Article

Relationship of 25-hydroxyvitamin D with all-cause and cardiovascular disease mortality in older community-dwelling adults

Department of Ophthalmology, The Johns Hopkins University School of Medicine, Baltimore, MD, USA.
European journal of clinical nutrition (Impact Factor: 2.95). 12/2009; 64(2):203-9. DOI: 10.1038/ejcn.2009.140
Source: PubMed

ABSTRACT Vitamin D deficiency is associated with cardiovascular disease, osteoporosis, poor muscle strength, falls, fractures and mortality. Although older adults are at a higher risk of vitamin D deficiency, the relationship of serum 25-hydroxyvitamin D (25(OH)D) with all-cause and cardiovascular disease mortality has not been well characterized in the elderly. We hypothesized that low serum 25(OH)D levels predicted mortality in older adults.
Serum 25(OH)D as well as all-cause and cardiovascular disease mortality were examined in 1006 adults, aged > or =65 years, who participated in the InCHIANTI (Invecchiare in Chianti, Aging in the Chianti Area) study, a population-based, prospective cohort study of aging in Tuscany, Italy. Serum 25(OH)D levels were measured at the time of enrollment in 1998-1999, and participants were followed up for mortality.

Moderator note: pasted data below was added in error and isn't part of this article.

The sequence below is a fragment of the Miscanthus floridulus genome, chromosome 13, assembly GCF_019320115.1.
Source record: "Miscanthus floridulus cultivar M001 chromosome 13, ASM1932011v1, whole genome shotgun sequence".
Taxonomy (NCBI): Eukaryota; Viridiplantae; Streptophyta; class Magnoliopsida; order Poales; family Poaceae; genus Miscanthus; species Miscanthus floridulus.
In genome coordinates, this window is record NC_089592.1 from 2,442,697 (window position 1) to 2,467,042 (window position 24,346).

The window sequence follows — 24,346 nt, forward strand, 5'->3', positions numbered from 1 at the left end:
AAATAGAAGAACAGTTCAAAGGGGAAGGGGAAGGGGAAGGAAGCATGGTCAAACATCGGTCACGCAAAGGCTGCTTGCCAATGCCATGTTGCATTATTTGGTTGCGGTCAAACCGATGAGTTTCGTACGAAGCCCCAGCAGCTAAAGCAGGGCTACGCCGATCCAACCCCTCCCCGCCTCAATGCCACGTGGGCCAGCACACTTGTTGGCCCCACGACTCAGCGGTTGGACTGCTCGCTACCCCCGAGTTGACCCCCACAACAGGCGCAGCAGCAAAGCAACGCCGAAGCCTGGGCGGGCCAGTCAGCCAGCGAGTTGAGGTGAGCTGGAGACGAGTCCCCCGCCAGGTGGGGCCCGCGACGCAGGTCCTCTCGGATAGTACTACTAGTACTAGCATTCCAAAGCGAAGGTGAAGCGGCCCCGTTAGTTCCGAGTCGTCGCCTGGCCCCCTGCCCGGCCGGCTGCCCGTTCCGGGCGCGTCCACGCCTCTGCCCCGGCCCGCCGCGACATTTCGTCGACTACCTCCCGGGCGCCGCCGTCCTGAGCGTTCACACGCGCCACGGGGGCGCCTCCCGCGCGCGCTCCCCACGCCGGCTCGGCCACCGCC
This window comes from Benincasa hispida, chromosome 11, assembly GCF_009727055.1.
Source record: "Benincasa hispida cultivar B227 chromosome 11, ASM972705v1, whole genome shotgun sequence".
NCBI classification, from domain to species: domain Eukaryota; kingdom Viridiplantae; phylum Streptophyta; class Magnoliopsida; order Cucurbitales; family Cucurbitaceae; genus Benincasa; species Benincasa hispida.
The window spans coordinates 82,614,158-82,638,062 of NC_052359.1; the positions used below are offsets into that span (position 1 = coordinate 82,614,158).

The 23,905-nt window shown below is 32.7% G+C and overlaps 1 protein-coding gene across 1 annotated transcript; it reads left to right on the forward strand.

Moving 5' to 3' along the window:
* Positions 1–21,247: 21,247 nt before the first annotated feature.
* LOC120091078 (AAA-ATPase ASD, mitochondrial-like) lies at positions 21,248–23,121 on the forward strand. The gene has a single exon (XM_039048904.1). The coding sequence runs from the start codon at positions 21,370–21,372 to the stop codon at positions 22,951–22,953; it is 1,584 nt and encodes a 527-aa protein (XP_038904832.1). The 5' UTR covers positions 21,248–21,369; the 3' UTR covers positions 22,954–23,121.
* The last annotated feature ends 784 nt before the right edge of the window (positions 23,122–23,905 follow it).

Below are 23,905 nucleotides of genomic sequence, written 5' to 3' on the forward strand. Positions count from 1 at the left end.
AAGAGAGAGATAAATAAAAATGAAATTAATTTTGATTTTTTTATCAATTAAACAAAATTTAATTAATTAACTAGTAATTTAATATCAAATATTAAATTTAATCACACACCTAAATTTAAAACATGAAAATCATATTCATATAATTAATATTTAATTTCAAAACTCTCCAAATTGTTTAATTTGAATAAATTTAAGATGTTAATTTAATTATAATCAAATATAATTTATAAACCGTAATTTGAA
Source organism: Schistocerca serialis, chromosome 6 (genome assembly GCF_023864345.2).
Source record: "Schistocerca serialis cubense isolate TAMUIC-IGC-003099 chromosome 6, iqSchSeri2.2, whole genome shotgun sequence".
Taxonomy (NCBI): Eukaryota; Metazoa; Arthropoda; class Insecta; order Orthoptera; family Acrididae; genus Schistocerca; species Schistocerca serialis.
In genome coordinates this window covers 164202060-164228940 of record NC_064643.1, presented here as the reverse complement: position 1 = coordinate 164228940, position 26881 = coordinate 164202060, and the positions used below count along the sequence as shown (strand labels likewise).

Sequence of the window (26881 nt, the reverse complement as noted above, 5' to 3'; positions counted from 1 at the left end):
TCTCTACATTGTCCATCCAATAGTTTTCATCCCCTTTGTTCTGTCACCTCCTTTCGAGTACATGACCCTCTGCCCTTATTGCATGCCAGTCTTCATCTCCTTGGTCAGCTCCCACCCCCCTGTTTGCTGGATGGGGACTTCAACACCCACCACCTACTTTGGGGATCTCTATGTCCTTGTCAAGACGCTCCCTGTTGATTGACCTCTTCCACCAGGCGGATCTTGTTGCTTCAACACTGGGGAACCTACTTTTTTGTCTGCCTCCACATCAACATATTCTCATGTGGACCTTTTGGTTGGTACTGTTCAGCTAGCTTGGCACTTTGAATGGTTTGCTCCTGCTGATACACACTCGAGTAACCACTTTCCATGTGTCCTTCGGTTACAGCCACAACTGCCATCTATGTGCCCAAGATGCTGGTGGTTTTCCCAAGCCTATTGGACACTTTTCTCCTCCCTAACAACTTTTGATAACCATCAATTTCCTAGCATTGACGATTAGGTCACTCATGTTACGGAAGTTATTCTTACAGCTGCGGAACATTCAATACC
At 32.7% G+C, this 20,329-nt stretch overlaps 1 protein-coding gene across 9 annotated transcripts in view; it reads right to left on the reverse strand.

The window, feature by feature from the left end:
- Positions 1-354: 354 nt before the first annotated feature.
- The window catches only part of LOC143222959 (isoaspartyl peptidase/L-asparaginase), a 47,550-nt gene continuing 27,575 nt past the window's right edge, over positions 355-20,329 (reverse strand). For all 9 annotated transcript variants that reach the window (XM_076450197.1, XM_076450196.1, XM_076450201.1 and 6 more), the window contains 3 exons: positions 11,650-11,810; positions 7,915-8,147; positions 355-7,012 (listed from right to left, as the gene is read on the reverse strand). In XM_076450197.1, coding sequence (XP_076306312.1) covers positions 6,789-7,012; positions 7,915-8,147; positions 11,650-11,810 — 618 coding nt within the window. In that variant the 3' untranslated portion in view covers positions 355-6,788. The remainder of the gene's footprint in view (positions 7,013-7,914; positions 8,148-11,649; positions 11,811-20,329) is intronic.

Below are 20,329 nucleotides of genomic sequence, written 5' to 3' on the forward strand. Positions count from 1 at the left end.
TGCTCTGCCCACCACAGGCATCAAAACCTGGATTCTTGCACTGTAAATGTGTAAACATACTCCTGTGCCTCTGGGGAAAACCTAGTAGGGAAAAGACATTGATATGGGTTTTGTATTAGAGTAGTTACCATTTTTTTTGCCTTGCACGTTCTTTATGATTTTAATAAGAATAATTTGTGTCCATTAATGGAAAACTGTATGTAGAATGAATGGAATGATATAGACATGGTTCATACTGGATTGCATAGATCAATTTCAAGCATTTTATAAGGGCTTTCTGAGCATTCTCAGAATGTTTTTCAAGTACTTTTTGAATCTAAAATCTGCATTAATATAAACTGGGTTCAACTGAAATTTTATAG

During 6.5 years of follow-up, 228 (22.7%) participants died, of whom 107 died due to cardiovascular diseases. Compared with participants in the highest quartile of serum 25(OH)D (>26.5 ng/ml) (to convert to nmol/l, multiply by 2.496), those in the lowest quartile (<10.5 ng/ml) had increased risk of all-cause mortality (Hazard Ratio (H.R.) 2.11, 95% Confidence Interval (95% C.I.): 1.22-3.64, P=0.007) and cardiovascular disease mortality (H.R. 2.64, 95% C.I.: 1.14-4.79, P=0.02), in multivariate Cox proportional hazards models that adjusted for age, sex, education, season, physical activity and other potential confounders.
Older community-dwelling adults with low serum 25(OH)D levels are at higher risk of all-cause and cardiovascular disease mortality.

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